Evelyn Waugh’s Brideshead Revisited, published immediately post-war in 1945, elegises landscape and lifestyle. The outsider Charles Ryder is drawn towards the bohemian Sebastian Flyte and his house and family. Using flashback, post-war austerity throws the vanished colour of Brideshead into relief. Revisiting Brideshead on active service, Flyte sees that its farm ‘had been marked for destruction before the army came to it. Had there been another year of peace, there would have been no farmhouse, no wall, no apple trees. Already half a mile of concrete lay between bare clay banks, and on either side a chequer of open ditches showed where the municipal contractors had designed a system of drainage. Another year of peace would have made the place part of the neighbouring suburb’.
In What I Learned from Johnny Bevan, Luke Wright offers an inversion of Waugh’s novel. The poem centres upon The Grooms, four high-rise tower blocks, revisited by Nick, a music journalist. Waugh’s sombre novel mourns suburbia’s scarring of the landscape but Wright has his sights trained on gentrification, as The Grooms, according to the spiel of the Urbania music festival he is covering for the media, offers ”yurts / and bell tents on The Rec between the blocks.’ / Tilly flicks a switch, the flats light up. / ‘It’s all mod cons, of course: 4K TV, / Nespresso and Egyptian cotton bedding’. As a student, like Waugh’s Ryder, Nick had been tempted to romanticise The Grooms: ‘The sheer scale took my breath: the length of pipes / that scored each tower’s face; the symmetry / of staircase upon staircase upon staircase; / the tiny dot of someone on a landing / far, far above our heads, ten storeys high’ but Johnny Bevan, born and bred there, harbours no illusions: ‘It’s fucking skuzz. / The lifts don’t work. The whole place stinks of piss. / There’s needles in stairwells. Murders happen’.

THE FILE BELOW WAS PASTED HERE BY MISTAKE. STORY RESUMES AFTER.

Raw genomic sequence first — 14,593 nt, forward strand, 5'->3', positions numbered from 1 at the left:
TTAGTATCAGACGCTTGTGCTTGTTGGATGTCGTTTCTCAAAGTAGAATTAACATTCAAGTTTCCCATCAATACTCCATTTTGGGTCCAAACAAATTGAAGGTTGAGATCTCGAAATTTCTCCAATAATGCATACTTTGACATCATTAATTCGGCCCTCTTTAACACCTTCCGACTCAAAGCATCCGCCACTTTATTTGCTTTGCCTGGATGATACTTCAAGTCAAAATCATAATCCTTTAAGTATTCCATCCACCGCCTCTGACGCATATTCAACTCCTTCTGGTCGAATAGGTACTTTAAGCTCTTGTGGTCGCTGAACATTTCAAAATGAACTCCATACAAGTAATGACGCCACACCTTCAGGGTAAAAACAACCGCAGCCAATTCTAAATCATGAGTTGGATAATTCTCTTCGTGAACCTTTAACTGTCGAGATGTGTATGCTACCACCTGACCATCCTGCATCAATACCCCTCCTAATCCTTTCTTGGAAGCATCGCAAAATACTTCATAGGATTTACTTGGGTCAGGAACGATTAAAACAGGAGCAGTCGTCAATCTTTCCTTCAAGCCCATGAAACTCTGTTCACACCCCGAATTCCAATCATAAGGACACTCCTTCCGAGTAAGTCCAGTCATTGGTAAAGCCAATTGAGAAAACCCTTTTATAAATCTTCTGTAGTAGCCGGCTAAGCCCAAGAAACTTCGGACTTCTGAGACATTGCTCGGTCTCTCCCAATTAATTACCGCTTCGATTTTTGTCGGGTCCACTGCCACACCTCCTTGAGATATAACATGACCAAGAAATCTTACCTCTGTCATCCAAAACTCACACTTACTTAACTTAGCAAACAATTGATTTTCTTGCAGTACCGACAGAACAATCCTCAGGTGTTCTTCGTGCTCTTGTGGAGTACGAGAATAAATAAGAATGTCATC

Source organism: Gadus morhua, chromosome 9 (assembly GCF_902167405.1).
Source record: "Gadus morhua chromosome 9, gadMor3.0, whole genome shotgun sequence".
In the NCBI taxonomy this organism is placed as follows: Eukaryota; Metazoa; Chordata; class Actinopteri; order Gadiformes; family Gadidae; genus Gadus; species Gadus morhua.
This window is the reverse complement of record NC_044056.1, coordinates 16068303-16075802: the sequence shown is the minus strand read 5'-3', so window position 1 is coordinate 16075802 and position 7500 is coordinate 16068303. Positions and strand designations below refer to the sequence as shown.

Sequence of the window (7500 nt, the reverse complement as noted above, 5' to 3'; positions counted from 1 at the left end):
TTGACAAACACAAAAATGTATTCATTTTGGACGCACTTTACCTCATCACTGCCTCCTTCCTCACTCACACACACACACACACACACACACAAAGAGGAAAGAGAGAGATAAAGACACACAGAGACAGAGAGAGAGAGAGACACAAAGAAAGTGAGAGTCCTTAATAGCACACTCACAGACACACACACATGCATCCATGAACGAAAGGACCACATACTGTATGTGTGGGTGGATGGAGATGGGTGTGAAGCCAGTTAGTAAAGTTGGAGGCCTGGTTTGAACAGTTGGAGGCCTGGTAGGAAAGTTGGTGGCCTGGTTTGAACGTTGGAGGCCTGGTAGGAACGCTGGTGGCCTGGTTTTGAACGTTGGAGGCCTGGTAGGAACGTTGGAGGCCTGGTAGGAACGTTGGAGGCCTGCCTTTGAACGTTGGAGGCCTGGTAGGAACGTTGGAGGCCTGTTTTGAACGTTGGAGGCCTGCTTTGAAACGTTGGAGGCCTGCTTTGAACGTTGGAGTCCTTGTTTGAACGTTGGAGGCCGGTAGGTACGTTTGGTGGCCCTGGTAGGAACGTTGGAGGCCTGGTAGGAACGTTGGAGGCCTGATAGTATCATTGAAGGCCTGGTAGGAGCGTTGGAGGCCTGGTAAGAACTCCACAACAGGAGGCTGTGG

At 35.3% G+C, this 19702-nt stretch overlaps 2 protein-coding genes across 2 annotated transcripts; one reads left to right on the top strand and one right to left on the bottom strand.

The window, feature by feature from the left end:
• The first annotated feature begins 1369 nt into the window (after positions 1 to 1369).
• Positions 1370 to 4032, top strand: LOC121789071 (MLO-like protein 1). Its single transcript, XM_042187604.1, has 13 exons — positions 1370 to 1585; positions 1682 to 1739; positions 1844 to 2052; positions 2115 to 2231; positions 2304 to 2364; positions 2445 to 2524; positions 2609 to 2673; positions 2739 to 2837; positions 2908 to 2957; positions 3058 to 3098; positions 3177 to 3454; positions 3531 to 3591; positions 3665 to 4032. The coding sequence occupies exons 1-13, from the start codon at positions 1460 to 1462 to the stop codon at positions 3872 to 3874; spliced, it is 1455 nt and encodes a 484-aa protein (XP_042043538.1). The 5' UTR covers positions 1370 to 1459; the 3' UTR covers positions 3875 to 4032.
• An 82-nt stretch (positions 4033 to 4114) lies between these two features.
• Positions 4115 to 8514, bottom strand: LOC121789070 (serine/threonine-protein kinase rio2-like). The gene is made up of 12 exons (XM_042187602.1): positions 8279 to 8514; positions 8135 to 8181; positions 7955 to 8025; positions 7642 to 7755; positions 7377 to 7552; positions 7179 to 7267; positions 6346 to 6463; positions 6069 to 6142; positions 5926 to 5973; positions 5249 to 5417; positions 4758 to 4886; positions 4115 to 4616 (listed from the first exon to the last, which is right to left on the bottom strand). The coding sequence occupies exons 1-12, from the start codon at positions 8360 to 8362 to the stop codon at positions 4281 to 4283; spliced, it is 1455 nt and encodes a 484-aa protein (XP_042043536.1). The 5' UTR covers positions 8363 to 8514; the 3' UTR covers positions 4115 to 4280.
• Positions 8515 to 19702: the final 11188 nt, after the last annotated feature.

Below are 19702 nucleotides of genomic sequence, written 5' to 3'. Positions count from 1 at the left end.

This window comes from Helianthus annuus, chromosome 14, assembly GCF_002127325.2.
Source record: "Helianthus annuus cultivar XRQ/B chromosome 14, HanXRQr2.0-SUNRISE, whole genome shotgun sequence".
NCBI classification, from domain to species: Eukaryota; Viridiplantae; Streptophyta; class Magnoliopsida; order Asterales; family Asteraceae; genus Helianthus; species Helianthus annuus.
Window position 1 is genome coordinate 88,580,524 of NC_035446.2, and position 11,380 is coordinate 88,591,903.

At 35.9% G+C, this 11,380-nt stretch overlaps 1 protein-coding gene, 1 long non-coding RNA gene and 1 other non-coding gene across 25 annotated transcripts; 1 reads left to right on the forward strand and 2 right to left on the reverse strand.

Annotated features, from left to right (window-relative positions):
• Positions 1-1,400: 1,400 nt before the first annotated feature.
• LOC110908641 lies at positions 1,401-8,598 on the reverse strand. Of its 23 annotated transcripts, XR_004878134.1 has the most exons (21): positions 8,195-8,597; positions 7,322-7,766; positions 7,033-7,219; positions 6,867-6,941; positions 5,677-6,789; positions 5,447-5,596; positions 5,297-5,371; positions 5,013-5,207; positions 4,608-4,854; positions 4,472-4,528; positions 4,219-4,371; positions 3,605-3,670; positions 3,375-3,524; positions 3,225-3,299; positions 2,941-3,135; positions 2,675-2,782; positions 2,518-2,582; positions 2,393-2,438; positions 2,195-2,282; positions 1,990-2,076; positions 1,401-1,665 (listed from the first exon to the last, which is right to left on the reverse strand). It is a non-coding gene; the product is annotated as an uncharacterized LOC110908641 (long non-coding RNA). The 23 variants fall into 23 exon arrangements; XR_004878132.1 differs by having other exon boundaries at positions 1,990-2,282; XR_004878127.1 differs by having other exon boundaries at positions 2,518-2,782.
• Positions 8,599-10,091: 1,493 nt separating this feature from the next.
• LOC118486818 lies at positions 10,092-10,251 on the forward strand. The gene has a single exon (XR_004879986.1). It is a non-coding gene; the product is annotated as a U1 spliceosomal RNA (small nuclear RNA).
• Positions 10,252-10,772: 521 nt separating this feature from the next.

The poem’s utopia is not a place but an idea – New Labour: ‘And so at last to 1997. / Well-shot of law, I lost whole afternoons / immersed in Modernism: Mansfield, Joyce and Woolf. / All soundtracked by the shaggy krautrock drone / of ‘Beetlebum’, the death of jaunty Britpop’. The souring of the youthful energy and idealism of this election becomes the bedrock of Johnny’s protest politics: ‘But will I vote for UKIP?? Probably not. // But they, at least, address the working class / and challenge Brussels. Why do we accept Brussels? / A fucking super-state that business loves? / Romanians all sleeping ten-a-bed / and working shitty eighteen hour shifts / in Skeggy or some other skuzzy shithole, / sending wages home. Some Worker’s Dream! / But when you call it out they call you a racist! Bleeding-heart, hand-wringing liberal cunts / shaking your cyber-fists from market towns…’
This poem, published in February, is up-to-the minute stuff. Brexit looms large (there, I’ve said it now – multiple drafts of this review have been keeping the B word at bay, but it’s back) and What I Learned from Johnny Bevan is an eloquent articulation of the sentiments which have lead us to this fork in our path. Furthermore, Wright’s riffing with Brideshead Revisited, together with his Classical epic form, endows the poem with a uniquely mournful gravitas. Understanding what ordinary British people have lost – space, a political voice… hope – points towards the political and social challenges of a generation.